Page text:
Law Student, Maryam Umar, Wins BBC Hausa Story Writing Competition

Maryam Umar, a 20-year-old student law student in Sokoto, Northwest Nigeria, has emerged the winner of the BBC Hausa women’s short story writing competition for 2020.

Umar, a student at the Usman Danfodio University, Sokoto, won the competition with her story entitled: ‘Rai da Cuta’ – meaning ‘Life and Sickness’ in the English Language.

Umar’s ‘Rai da Cuta’ tells the story of Azima whose husband returns from a trip exhibiting all the symptoms of the (COVID-19). Although his wife is heavily pregnant, he refuses to isolate himself and remains in denial of the virus.

Azima locks him up in a room but soon finds out she has already contracted the virus from her husband. This eventually leads to the loss of her baby and a long battle for her life.

Umar, who expressed happiness for emerging the winner said, “I have always loved books as a little girl. I would hide to read books.

“Growing up, I would assemble my friends and tell them about a book I read, but in truth it was always a story that I made up in my head.

“I have always been someone who loves to solve problems. I enjoy finding solutions in innovative ways.

“Then I found the internet – the easiest way to deliver my message. That’s how I began to write.”


Surayya Yahaya, a 25-year-old indigene of Kano State, emerged the first runner up in the competition with a book, titled “Numfashin Siyasata,” (My Political Life).

The book tells the story of a young woman, who goes into active politics to save the people of her village from underdevelopment but she is turned down by the same people she was keen on saving because she was a woman.

Her determination to represent her people leads to the death of her parents and she almost loses her own life.

Yahaya, who expressed joy for emerging first runners in the competition, said since her father died, she had not been able further her education beyond secondary school.

She stated that she would like to further her education if she could get support from well-meaning Nigerians or corporate organisations.

Rufaida Ibrahim, a 25-year-old student of the Federal College of Education, Kano State, came third with a story titled, “Farar Kafa” which literally means “The Wife Who Brings Bad Luck”.

Her book tells the story of Ramatu, who is considered ‘the bringer of bad luck’ after her husband experiences losses shortly after their marriage.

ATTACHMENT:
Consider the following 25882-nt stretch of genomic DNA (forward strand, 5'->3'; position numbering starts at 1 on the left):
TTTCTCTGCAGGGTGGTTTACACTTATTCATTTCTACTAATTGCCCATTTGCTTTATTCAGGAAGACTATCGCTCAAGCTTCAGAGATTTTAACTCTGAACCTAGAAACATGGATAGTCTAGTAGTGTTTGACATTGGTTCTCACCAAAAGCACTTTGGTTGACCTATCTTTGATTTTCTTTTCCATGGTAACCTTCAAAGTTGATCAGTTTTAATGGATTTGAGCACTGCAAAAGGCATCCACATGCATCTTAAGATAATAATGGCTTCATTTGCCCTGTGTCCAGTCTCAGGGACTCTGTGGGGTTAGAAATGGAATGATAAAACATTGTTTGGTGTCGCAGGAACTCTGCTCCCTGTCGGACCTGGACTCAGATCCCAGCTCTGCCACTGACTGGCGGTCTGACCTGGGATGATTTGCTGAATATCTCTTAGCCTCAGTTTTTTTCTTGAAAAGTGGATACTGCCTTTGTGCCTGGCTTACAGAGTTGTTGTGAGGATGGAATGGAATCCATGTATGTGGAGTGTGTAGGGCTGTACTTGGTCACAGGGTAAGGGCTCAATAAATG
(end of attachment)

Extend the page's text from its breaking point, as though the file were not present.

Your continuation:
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His business crumbles due to poor financial decisions just as his small shop is destroyed by fire.

He divorces Ramatu because he believes she is the cause of his bad luck.
Her second husband dies just a week after their wedding and this causes more trouble for her.

Marina Forsythe, the BBC World Service Group Communications Publicist, explained that the contest which began five years ago was introduced to give female writers a platform to tell and share their stories.

She quoted the Editor of BBC Hausa Service, Aliyu Tanko as saying: “I’m thrilled that this year’s awards were won by very young writers which show how our primary targets have embraced this competition.

“Many writers have been empowered by these awards over the past five years which is a testimony to how we value our young female audiences.”

Bilkisu Funtua, the Lead Judge, said: “To me all the writers are winners.

“We see a sharp change in the themes and writing styles from what is typically seen in Hausa women’s writing. But Maryam Umar’s ‘Rai da Cuta’ is outstanding.

“This writer was able to incorporate wit and humour in what could have easily been the saddest story.

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“She brought to the fore front the nonchalance of our people toward the coronavirus pandemic in a unique style.”

Also speaking, Oluwatoyosi Ogunseye, Head of BBC West Africa said the organisation was pleased to support the competition.

According to Ogunseye, it is important to provide female Hausa writers with the platform to tell their stories.

“This year’s winner highlights a story that everyone can relate to in these unprecedented times.”

BBC Hausa is part of the BBC World Service that offers a breadth of multimedia content which reaches 24 million people across the world on a weekly basis.

It broadcasts to Hausa-speaking audiences, providing radio, online, and TV content in West Africa as well as to diaspora audiences.

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